In sum, ties between people or affiliations between people and organizations matter more than ever. This is particularly true as traditional identity erodes, old vetting methods expire, signals of approval change, and notions of authority or credibility shift in unfamiliar and often perplexing ways. What museums can offer people isn’t power but greater influence—formal affiliation with a museum, and the influence that comes with it, ought to be used as a recruitment tool. Separately, this case has to be made to individuals: that it’s not about what they “get” out of giving, but that giving itself, of your time, ideas, or connections, is critically important in its own right. Not just for altruistic dividends, but because the overall art and cultural ecosystems demand it—and the richness of their life depends on it. To make this case either less foggy or simply more palatable to both audiences, we need a new language for this kind of giving, receiving, supporting, and affiliating, as well as vibrant examples to envy—and then emulate. I don’t yet have the answer.
Ultimately, these tools will help museums save cash, positively change the way we think about them, alter the way they see themselves, and hopefully create a new range of programming opportunities for their audiences, for each of us, and for a world increasingly in need of bliss and a bit more divinity.
—Michael Phillips Moskowitz
Michael Phillips Moskowitz is an entrepreneur, art collector, and member of the New Museum’s NEW INC initiative advisory council.
This Hotel Chain Lets You Spend the Night with Works by Famous Artists
BY ISAAC KAPLAN
JUN 6TH, 2017 7:18 PM
Walking into the 21c Museum Hotel in Nashville you’re greeted by an untraditional concierge: a bright blue penguin, gazing into the vestibule through a glass wall from the lobby. The four-foot sculpture, made by European artist collective Cracking Art Group, appears quite at home in a hotel that hosts the traveling and the transient. It’s one of many penguin sculptures that populate the hotel; all of them are periodically moved, popping up in the elevators and at the restaurant, roaming the building as if it were their own.
Behind the penguin, projected across the walls of the lobby proper, are massive, mostly real-time videos streaming footage of what is directly on the other side of each wall, literally dissolving boundaries within the hotel. Like the penguin, this installation, by artist Serkan Özkaya, is unexpected. But then again, one doesn’t expect to encounter a hotel that doubles as an art gallery.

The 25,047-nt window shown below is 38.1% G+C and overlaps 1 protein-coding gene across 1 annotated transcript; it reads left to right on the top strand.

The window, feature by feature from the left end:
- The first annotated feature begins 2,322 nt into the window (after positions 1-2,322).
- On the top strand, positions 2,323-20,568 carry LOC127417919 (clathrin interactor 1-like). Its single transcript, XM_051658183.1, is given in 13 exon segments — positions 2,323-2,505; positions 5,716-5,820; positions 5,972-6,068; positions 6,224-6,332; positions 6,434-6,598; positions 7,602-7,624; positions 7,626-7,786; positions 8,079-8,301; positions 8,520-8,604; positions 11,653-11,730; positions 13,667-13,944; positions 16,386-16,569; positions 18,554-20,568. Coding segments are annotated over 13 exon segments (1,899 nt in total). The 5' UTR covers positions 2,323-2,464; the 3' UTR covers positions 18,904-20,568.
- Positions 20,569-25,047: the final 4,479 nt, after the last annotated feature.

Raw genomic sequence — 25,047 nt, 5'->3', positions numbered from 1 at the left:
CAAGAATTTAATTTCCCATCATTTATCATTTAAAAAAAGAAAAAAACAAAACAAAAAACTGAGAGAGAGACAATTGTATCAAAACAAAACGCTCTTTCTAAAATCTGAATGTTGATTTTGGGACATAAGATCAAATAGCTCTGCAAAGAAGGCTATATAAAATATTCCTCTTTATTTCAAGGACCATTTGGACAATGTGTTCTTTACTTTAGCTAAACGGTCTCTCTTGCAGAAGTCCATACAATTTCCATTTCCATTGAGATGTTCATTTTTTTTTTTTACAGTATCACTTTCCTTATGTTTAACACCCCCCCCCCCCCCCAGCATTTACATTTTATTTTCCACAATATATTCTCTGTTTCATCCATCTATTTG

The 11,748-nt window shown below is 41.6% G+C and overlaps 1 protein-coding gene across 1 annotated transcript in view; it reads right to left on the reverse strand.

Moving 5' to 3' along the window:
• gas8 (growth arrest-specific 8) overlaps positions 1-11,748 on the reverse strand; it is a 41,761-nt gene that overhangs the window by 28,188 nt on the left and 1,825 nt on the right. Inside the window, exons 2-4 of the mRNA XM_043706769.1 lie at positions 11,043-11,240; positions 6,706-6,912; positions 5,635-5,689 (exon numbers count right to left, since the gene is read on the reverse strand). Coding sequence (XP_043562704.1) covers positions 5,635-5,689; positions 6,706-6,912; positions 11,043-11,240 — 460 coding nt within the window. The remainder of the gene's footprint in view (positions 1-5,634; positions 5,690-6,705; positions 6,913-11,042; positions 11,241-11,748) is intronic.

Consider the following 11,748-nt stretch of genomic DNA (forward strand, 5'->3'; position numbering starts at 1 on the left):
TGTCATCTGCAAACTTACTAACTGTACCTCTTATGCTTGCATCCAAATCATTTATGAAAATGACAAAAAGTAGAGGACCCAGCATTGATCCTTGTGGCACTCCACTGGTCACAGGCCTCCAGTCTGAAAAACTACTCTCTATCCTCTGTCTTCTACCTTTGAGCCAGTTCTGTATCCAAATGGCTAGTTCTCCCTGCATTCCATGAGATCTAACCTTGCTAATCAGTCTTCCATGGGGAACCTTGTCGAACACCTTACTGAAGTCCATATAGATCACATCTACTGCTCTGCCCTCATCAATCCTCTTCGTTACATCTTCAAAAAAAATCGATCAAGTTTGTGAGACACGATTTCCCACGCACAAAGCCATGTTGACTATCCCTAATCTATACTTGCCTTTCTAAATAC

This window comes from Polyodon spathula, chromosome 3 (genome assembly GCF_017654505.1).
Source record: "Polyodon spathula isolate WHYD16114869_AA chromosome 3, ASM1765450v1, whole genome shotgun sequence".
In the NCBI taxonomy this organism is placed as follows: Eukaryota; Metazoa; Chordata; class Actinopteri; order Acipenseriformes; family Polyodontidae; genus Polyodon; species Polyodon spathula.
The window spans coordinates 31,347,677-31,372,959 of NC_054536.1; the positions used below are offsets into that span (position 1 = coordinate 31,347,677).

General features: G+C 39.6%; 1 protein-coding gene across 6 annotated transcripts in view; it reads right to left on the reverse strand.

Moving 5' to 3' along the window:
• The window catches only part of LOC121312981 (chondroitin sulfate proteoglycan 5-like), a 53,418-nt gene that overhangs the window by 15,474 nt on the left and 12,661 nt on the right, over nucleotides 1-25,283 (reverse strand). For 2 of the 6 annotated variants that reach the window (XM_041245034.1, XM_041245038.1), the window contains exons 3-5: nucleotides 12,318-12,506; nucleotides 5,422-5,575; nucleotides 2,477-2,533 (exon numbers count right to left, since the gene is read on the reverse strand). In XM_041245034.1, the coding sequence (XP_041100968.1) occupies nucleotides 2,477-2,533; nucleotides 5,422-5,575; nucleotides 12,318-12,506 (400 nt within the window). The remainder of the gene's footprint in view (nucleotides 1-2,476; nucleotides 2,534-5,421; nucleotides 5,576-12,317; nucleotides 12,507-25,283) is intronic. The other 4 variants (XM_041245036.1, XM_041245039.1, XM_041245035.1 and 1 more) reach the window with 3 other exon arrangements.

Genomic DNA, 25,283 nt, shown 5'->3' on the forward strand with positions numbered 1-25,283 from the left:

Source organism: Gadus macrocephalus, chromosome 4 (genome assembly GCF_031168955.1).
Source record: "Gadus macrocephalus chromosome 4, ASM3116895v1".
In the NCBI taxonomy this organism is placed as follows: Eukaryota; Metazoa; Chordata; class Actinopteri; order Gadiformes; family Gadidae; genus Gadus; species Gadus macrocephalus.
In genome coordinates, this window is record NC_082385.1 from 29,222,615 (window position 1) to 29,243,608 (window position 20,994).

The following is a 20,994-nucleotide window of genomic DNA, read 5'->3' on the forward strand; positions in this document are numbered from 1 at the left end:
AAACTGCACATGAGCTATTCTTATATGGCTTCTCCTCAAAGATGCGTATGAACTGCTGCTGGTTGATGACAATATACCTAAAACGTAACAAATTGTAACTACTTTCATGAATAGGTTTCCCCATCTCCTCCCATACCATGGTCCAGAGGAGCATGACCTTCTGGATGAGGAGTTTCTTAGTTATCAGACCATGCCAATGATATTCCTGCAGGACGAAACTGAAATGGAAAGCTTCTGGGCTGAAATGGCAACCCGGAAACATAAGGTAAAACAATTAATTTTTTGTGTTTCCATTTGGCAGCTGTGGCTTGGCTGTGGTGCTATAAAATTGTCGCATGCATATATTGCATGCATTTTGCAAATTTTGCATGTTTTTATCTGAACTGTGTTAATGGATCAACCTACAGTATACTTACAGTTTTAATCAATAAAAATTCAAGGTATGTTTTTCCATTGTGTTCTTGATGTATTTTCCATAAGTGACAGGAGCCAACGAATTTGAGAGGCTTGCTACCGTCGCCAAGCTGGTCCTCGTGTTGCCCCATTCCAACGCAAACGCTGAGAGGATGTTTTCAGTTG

Özkaya’s piece—playful, entertaining, and a bit disorienting—serves as a fitting declaration of ambition for 21c, a chain of now seven boutique “museum hotels.” That self-description is earned through a combined 70,500 square feet of exhibition space across all of its locations. Founded in Louisville in 2006, the brand has expanded in scale across the South, with its newest outpost in Nashville sporting three floors of exhibition space.
The art featured in the hotels is primarily drawn from the collection of 21c founders Laura Lee Brown and Steve Wilson, with loans from artists and several cultural institutions as well. Currently, about 35 percent of its collection is cumulatively on view. The self-stated mission is to erase barriers, making the 21st-century art in the collection present and accessible in Nashville through galleries that are free and open to the public 24 hours a day and a spate of related programming.
“The idea of connection and engagement and broadening access to thought-provoking contemporary art—not art as decoration—is what separates what 21c does from many other hotels and for-profit companies which use art for many different things,” said Alice Gray Stites, chief curator and museum director of 21c. “For 21c, it’s a museum mission.”
In an age of private museums, the “hotel museum” is a novel twist, particularly in locations like Nashville, where local artists and members of the cultural community will tell you there needs to be more institutional support of the arts, in any and all forms. Despite the boom of wealthy collectors setting up their own institutions—an idea Brown and Wilson toyed with—private museums are generally not self-sufficient, but rather dependent on the continued largesse of their benefactors, making their sustainability years into the future more of a question. Having revenue generation built into the museum model through a hotel mitigates such financial pitfalls.
“The operations of the hotel and restaurant support the operations of the museum,” said Stites, “and we have begun some direct acquisitions.” Each year, 21c purchases a work for the hotel’s collection from the Moving Image art fair. One example of this is Claudia Hart’s The Flower Matrix(2016), located in a hotel conference room; viewers can download an app to bring the piece to life through augmented reality.